I was driving home from Nebraska the other night when suddenly the skies grew dark and rain began to pour down. I flipped on the wipers and continued on my way, hoping to avoid an incident of hail damage to my fairly new car. There was no hail, but the rain grew heavier and heavier and pretty soon visibility shortened considerably.
Traffic that had been traveling at the brisk pace of 70mph or so, quickly slowed to under 40mph. Still determined to reach home within my normal six-hour time frame, I pressed on. But as the weather grew wilder, fellow drivers grew stupider.
Apparently, they didn’t have on their smart glasses like I did, because as I tried to pass in the “passing lane” (the left lane, for those unfamiliar with the term) other drivers began to hug the center line and even embrace it in a full straddle as though their car might at any minute be swept from the highway and thrown into the sea.
Point of fact: As many of you know, Minnesota is no where near the coast.
Other drivers refused to leave the passing lane and move to the “slow lane” (right lane reserved for those going slower than other traffic and/or under the speed limit), even though they were blocking traffic and potentially in a position to be rear-ended due to lack of visibility, and the fact that many failed to put their lights on.
In the past I’ve actually been in worse weather on my motorcycle. Not something I’d like to relive, but I did survive. Hands down it was much wetter and more uncomfortable than riding in an air-conditioned vehicle with radio, cell phone, and seat warmers at hand. Even riding motorcycles with 60 mile an hour gusts nearly blowing us over, we managed to stay in our own lane. So I kind of, sort of, expected the same from big, heavy, rain-protected cars that aren’t blown about quite so easily.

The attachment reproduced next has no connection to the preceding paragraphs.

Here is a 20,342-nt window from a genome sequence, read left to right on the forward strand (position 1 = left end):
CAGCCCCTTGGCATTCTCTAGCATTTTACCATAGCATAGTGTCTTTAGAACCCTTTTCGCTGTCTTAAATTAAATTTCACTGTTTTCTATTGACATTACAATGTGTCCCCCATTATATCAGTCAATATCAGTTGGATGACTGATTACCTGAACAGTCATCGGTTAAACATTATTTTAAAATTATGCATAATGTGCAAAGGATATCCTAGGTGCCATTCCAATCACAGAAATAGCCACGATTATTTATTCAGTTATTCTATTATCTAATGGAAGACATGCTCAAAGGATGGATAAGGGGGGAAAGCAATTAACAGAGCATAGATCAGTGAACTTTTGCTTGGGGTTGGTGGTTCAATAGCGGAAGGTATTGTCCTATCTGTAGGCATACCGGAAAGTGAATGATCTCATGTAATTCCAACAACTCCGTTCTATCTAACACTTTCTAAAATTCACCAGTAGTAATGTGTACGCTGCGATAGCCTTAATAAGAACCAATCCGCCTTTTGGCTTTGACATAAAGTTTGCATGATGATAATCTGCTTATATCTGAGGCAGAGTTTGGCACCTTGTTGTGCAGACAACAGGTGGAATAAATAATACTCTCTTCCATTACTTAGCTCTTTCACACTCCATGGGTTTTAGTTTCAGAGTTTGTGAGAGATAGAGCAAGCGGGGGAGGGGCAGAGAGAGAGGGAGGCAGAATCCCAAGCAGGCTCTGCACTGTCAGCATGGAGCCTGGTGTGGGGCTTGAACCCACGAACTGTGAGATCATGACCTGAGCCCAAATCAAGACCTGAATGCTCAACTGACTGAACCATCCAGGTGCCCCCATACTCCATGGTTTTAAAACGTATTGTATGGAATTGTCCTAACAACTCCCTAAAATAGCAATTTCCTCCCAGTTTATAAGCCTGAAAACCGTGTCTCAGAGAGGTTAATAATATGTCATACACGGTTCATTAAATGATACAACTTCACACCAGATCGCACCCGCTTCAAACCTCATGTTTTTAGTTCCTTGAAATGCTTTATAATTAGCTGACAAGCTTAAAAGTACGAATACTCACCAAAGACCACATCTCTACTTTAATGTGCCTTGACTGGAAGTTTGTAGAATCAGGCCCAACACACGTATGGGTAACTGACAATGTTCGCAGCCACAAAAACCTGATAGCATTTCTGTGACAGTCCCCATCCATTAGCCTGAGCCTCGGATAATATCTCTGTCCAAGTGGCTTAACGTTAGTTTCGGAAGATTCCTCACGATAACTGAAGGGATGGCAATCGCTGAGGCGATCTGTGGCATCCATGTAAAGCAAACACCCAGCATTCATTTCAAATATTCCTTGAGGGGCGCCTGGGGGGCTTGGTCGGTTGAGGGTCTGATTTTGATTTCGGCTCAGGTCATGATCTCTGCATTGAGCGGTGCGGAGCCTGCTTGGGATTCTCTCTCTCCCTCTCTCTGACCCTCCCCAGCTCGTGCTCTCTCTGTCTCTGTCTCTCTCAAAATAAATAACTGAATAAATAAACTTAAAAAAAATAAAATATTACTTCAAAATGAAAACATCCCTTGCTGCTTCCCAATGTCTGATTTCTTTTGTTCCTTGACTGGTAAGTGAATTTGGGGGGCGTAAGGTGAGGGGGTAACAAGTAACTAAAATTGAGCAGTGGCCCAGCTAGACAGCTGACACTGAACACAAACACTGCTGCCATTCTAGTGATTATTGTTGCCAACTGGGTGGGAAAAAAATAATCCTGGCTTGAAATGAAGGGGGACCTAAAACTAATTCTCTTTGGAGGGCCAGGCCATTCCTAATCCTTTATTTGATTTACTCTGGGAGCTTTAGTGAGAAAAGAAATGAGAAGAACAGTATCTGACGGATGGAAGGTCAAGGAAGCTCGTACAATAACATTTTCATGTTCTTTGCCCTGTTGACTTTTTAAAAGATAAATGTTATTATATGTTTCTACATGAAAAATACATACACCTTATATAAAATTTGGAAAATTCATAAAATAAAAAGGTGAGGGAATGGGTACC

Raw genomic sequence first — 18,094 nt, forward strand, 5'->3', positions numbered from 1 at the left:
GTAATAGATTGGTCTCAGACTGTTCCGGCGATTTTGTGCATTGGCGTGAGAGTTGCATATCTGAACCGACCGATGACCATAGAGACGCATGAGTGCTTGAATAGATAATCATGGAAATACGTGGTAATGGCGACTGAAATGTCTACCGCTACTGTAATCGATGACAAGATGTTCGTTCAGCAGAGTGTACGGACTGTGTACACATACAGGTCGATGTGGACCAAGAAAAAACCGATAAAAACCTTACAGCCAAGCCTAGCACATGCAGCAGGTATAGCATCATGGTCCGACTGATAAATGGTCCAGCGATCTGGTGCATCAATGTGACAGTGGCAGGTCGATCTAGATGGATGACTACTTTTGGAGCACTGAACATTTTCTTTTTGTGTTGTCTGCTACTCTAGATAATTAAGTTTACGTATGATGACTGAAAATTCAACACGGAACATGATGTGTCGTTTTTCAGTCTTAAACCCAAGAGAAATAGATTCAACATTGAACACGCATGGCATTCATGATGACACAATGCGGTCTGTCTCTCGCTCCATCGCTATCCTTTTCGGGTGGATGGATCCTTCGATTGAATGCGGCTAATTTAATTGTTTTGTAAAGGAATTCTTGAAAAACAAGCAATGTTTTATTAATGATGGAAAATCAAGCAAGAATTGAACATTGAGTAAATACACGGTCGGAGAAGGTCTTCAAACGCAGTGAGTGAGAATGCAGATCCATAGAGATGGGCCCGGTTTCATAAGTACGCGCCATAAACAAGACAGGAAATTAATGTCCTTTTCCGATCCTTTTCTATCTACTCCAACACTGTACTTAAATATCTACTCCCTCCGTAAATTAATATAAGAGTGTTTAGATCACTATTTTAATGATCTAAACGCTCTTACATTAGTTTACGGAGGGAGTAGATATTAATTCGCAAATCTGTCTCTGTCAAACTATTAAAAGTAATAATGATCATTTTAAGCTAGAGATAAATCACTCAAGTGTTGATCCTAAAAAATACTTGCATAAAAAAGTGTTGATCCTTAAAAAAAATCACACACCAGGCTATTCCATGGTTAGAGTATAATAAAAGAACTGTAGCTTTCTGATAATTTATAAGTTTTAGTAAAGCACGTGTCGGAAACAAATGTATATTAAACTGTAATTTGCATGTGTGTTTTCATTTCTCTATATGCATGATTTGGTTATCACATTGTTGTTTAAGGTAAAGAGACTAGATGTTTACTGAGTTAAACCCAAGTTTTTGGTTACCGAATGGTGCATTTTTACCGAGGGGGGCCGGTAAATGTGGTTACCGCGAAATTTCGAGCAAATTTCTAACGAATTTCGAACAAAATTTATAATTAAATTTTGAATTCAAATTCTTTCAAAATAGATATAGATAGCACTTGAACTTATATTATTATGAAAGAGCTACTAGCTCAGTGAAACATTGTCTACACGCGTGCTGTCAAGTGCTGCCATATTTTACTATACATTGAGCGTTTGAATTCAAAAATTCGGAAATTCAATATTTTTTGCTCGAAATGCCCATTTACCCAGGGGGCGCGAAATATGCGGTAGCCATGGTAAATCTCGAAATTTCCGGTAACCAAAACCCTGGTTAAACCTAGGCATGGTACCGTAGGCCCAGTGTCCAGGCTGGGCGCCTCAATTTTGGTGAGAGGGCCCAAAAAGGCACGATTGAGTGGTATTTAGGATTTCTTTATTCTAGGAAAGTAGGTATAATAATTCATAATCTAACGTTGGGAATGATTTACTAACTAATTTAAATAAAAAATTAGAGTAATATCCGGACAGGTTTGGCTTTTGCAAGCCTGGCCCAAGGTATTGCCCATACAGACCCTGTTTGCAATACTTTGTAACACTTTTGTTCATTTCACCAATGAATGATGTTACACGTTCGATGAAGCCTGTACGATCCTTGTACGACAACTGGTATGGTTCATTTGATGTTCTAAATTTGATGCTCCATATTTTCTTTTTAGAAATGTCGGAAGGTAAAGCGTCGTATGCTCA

Finding that many drivers who were not adhering to customary rules of driving etiquette, and afraid that they would at any second stop abruptly in front of me, I decided to get off and sit for a while. I pulled off on an exit with a McDonald’s and sat in the parking lot watching dozens of cars pass through the fast food drive-through like squirrels stocking up for winter–or Noah stocking up for the flood.
Before I left, an ambulance showed up for someone. I wasn’t sure if the stress of driving in the storm caught up with them or a chicken McNugget was somehow the culprit, but when I continued on toward home I passed another McDonald’s and there was another ambulance with lights flashing.
So now we know. Avoid the big M when traveling. And if you can’t drive in the rain… move to Nevada. It’s closer to the ocean.
Barbara Ellen Brink, Novelist
Author of: Entangled, Crushed, Split Sense, Running Home & Alias Black RavenGraphic purchased © blas – Fotolia.com